In a modern era of cannabis consumption, extracts have become more popular than ever. However, it’s not just popularity that’s changing the game for cannabis. Patients and recreational users are increasingly concerned with purchasing reliable, consistent, and safe methods of cannabis extracts.
Not long ago cannabis extraction conducted via highly flammable hydrocarbons used to be a risky, small-scale affair—the kind of thing amateur chemists performed in their garages and backyards, with notoriously explosive consequences. And while people still do dangerous extractions, legalization has spawned safer production methods, including carbon dioxide extraction.
Whether vaporizer pens, salves, edibles or elixirs, chances are if it’s a quality cannabis product, it’s been produced using some form of carbon dioxide (CO2) extraction technology—a non-toxic, environmentally-friendly way to create potent concentrates saturated with cannabinoids and terpenes geared towards the modern consumer. Yet, CO2 extraction is a broad term that houses a couple of different methods under its umbrella. Below, we look at two different CO2 extraction processes, supercritical and subcritical extraction, and how they are changing the game for cannabis extracts.
How Does CO2 Extraction Work?
CO2 extraction uses pressurized carbon dioxide to pull specific compounds from a plant. It’s the most expensive, effective, and safest extraction method because it removes the many dangers that come with solvents.
Although relatively new in cannabis concentrate processing, this technology is anything but green to the botanical extraction and food industries. In fact, carbon dioxide has been used as a standard extraction method for years from producing carbonated soft drinks and removing caffeine from coffee beans to crafting essential oils.
Today the use of CO2 for cannabis extraction is quickly positioning itself to be one of the leading technologies in the industry. Retailers (more now than ever) are labeling their concentrates by extraction method, detailing whether solvents were used and to what extent— igniting an effort to eliminate the use of petroleum-based solvents such as butane or propane and moving towards more modern supercritical and subcritical CO2 processes.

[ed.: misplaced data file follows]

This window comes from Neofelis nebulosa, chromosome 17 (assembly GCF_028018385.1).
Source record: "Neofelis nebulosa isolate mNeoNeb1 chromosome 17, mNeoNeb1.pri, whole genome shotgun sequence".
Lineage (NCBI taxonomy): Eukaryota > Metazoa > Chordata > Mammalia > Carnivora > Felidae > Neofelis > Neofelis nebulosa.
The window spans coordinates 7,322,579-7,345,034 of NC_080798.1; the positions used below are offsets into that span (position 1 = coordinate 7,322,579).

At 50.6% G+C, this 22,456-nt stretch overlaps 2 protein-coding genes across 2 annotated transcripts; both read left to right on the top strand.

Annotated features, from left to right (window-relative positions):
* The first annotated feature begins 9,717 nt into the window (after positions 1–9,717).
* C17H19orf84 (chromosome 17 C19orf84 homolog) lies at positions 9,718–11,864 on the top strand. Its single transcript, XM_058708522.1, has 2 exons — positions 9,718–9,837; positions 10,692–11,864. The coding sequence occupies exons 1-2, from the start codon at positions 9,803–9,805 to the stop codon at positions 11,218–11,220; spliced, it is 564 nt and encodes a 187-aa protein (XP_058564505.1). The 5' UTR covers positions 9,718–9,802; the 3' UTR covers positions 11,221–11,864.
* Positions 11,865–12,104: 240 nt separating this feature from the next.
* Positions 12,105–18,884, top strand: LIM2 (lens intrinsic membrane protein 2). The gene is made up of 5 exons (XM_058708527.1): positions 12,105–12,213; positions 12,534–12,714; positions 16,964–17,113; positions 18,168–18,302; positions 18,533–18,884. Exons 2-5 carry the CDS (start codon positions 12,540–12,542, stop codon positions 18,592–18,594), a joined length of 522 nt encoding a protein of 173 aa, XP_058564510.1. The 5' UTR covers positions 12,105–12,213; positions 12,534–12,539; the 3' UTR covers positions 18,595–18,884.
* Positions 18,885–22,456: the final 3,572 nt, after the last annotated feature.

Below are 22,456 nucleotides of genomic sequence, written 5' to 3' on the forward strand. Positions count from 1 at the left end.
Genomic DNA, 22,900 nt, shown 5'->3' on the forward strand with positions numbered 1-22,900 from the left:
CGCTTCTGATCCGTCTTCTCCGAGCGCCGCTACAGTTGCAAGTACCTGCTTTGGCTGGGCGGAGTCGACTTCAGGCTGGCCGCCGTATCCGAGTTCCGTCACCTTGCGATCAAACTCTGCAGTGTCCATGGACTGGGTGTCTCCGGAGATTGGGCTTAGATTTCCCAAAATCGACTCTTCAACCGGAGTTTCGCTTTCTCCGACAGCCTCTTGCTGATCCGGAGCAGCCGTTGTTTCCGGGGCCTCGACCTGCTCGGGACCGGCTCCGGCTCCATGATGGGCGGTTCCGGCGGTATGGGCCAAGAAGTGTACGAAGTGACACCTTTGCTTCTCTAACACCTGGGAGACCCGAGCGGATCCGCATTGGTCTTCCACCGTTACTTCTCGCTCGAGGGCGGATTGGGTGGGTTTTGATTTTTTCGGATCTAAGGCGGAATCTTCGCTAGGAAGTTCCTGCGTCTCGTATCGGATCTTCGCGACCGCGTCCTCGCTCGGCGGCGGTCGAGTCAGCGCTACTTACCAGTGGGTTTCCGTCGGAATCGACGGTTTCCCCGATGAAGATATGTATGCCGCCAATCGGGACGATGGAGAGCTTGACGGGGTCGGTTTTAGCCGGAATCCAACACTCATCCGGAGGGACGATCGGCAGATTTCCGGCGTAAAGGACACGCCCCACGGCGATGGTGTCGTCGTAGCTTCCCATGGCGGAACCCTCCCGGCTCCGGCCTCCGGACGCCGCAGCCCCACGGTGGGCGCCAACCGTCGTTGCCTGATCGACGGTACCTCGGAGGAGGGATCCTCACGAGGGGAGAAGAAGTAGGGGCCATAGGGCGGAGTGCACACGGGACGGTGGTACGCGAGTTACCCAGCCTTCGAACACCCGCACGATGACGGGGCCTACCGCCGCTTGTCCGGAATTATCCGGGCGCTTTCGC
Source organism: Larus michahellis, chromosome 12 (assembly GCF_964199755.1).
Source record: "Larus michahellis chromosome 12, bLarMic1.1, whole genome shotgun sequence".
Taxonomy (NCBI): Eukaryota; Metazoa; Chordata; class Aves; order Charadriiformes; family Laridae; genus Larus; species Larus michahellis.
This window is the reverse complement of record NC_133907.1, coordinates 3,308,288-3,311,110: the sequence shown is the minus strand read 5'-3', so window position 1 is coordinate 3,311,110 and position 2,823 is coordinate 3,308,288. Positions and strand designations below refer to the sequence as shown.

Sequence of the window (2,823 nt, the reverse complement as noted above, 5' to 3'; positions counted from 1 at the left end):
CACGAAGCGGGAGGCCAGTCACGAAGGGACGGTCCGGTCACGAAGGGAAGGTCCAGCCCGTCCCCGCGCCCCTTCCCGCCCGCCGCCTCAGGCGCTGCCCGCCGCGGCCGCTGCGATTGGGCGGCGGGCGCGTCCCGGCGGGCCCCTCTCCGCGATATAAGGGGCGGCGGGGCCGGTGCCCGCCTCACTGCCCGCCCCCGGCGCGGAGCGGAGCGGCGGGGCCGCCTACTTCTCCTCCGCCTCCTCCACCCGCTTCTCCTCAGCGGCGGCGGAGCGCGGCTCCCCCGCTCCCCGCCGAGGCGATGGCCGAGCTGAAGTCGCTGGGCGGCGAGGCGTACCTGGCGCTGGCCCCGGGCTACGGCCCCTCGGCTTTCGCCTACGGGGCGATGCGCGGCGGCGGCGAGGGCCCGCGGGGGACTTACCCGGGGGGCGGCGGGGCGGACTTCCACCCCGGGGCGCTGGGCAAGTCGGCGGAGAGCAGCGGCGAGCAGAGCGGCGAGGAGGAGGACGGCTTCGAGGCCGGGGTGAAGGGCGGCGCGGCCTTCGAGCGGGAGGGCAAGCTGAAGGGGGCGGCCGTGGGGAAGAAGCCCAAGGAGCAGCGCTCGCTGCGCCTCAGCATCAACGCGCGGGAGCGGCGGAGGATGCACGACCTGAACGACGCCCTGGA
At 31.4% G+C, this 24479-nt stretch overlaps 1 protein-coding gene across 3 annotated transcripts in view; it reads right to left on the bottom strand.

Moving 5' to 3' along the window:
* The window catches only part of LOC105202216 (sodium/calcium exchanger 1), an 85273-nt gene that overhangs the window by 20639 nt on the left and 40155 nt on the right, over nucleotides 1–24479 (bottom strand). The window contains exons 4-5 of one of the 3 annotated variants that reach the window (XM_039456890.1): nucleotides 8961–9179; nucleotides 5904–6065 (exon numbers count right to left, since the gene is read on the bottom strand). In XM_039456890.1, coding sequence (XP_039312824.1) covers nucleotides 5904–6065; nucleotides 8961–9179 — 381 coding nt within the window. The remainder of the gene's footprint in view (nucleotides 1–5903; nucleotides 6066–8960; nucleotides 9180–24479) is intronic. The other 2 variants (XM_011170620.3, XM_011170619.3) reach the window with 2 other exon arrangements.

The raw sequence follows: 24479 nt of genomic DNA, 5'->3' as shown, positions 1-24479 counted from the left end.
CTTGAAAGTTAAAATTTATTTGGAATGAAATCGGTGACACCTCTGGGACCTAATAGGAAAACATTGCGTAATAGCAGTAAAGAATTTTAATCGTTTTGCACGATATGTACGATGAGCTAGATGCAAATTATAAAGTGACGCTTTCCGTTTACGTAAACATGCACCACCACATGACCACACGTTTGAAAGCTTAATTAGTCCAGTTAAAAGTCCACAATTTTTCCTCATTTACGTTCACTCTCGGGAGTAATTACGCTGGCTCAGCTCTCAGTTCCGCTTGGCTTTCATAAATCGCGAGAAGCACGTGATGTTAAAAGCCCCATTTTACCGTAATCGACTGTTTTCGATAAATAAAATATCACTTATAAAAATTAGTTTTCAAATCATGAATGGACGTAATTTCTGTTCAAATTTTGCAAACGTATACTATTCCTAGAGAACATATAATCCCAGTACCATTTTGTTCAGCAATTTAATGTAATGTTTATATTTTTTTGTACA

But what exactly is the difference between subcritical and supercritical extraction?
Supercritical CO2 Extraction
At standard temperatures and pressure, CO2 is a gas. However, when heated above 31.10C (critical temperature) and 1,071 psi (critical pressure), it exudes both the properties of a gas and a liquid, becoming what is called a supercritical fluid, and the start of the supercritical CO2 extraction process.
This supercritical liquid acts as a solvent and can slide into porous materials in addition to dissolving them. So, in the application of cannabis, the supercritical fluid passes through a chamber containing raw cannabis material, gently dissolving the membrane of the trichomes to capture their active compounds. Next, the compound-enriched solvent passes into another pressurized separation vessel. As pressures and temperatures fluctuate, compounds such as cannabinoids and terpenes are fractionated away. Finally, the remaining CO2 is transferred to a condenser vessel where the temperature and pressure allow the fluid to stabilize back into a gas.
While supercritical extractions produce a greater yield and take less time than subcritical extractions, they are too harsh for some terpenes—resulting in a loss or a transformation of these compounds.
Subcritical CO2 Extraction
Subcritical CO2 extraction is the same kind of process; only it requires less pressure and lower temperature (non-supercritical liquid) than supercritical CO2 extraction. This process is longer, less efficient and produces smaller yields, but it retains and protects fragile constituents like essential oils, terpenes and other sensitive chemicals within the plant, which is highly desirable when producing full-spectrum cannabis products.
These temperature and pressure differences result in very different cannabis products. Supercritical systems produce a substance with the consistency of peanut butter. Higher temperatures and pressures used in supercritical systems can extract much larger molecules such as omega 3 and 6 lipids, chlorophyll and waxes which can then be removed through a process called winterization—leaving behind just cannabinoid oil. Subcritical CO2 extraction produces a substance with a consistency closer to molasses, which, as mentioned above, preserves additional cannabinoids besides CBD.
Which is Best: Supercritical or Subcritical?
Up until recently, supercritical CO2 extraction was the most commonly acknowledged method of CO2 extraction, but as more emphasis is placed on full-spectrum plant products and the role of terpenes in cannabis products, subcritical CO2 extractions have challenged common thought and practice.
The argument being that the medicinal impact of the whole plant is greater than the sum of its parts—or what scientists refer to as the “entourage effect,” a hotly debated topic of the cannabis industry.